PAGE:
Doctors attack embryo screening 'postcode lottery'

The NHS is contributing to needless abortions and the avoidable birth of children with inherited diseases because of a postcode lottery in embryo screening, medical experts said today. Couples who know they are at risk of passing on serious genetic diseases to their children are often refused funding for IVF tests that can detect affected embryos, according to doctors and nurses from Guy’s Hospital in London. This has led to cases in which couples have terminated pregnancies following the results of prenatal tests and incidents where children have been born with a genetic disease that could have been picked up with embryo screening.

When prospective parents know they are at risk of having children with a serious heritable disease, they can use an embryo screening test known as pre-implantation genetic diagnosis (PGD) to ensure they have a healthy baby. Though such couples are generally fertile, they conceive by IVF and a single cell is removed from each embryo for genetic analysis. Only embryos that do not carry the faulty gene carried by the family are then chosen for transfer to the womb.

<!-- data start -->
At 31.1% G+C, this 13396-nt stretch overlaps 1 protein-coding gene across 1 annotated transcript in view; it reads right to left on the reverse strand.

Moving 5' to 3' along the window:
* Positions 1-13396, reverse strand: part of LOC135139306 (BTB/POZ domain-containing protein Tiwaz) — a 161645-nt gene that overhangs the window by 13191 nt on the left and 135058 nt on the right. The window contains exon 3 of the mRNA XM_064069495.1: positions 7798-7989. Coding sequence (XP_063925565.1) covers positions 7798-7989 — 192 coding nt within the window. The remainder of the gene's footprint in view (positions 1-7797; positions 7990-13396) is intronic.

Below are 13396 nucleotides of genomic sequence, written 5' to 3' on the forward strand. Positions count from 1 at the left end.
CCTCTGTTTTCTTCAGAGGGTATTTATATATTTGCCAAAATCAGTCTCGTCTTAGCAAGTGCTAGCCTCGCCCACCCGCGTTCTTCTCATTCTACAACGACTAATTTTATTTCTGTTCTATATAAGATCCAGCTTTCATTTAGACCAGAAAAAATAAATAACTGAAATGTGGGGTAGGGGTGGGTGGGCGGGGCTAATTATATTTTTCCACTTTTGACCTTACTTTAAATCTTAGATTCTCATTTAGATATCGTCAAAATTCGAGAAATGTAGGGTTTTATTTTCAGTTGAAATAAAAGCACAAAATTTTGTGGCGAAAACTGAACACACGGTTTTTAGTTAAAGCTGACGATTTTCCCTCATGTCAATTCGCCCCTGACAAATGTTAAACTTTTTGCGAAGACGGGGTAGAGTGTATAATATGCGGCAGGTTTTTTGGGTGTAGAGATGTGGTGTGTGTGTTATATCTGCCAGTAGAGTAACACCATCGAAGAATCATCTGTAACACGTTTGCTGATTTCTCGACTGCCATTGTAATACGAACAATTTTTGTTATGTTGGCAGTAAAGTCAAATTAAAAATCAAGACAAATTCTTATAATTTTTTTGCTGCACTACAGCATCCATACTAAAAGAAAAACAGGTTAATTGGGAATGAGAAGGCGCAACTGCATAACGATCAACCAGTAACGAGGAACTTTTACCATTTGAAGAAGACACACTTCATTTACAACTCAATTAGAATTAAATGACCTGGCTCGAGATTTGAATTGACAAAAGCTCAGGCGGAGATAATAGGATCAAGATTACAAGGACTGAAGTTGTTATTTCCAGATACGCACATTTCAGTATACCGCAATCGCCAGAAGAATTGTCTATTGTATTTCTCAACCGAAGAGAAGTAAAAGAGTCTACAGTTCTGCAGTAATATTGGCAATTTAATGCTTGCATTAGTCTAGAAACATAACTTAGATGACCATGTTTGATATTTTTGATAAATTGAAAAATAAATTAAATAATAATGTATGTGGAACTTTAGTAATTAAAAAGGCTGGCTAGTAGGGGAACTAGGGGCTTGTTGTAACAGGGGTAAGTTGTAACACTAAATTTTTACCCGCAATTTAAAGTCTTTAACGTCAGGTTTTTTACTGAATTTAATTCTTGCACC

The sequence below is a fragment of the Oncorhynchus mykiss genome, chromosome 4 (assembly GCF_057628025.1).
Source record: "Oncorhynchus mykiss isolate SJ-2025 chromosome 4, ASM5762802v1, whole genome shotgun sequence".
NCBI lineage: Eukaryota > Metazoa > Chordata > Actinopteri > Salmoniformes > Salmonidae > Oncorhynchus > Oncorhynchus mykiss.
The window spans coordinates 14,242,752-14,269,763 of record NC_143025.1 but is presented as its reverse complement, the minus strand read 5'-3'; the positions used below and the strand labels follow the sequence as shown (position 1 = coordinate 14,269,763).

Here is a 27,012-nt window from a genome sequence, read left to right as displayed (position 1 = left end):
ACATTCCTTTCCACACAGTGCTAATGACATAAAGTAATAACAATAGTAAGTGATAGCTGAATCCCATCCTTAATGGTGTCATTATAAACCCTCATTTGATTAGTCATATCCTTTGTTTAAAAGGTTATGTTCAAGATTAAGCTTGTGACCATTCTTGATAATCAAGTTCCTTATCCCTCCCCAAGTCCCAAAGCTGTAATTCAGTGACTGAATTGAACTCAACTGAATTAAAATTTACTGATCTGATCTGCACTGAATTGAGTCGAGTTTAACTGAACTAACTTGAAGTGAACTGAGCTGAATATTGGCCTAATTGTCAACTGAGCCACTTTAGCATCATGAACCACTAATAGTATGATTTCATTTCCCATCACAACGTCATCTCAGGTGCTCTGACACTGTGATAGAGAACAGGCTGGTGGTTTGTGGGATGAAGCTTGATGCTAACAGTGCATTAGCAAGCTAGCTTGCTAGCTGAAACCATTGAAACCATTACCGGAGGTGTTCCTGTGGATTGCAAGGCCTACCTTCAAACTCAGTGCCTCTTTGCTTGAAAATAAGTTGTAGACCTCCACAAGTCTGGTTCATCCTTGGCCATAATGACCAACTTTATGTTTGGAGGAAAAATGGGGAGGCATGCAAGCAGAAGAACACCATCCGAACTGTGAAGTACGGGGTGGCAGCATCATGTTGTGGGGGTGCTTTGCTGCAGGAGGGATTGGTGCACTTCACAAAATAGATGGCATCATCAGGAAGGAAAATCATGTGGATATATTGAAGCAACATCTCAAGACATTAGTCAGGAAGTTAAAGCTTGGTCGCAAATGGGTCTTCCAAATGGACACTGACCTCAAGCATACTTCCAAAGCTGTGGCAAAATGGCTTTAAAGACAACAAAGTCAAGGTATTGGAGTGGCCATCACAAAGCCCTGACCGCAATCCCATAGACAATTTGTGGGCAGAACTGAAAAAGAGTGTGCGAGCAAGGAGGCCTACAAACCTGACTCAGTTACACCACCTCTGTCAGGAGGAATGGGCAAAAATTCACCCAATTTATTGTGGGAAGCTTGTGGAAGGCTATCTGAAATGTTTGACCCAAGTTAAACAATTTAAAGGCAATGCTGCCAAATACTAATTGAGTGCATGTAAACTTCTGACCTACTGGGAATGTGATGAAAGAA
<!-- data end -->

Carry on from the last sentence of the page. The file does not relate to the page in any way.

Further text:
The service, which costs about £7,000, is available for hundreds of genetic conditions, including cystic fibrosis, Huntington’s disease and muscular dystrophy, and several hundred PGD babies have been born in the UK. The only alternatives are prenatal testing, in which a foetus is tested several months into pregnancy, offering the parents the opportunity to have an abortion if it is affected, or taking no tests at all. All primary care trusts fund prenatal tests during pregnancy when there is a risk but many will not pay for PGD, even though this can prevent abortions.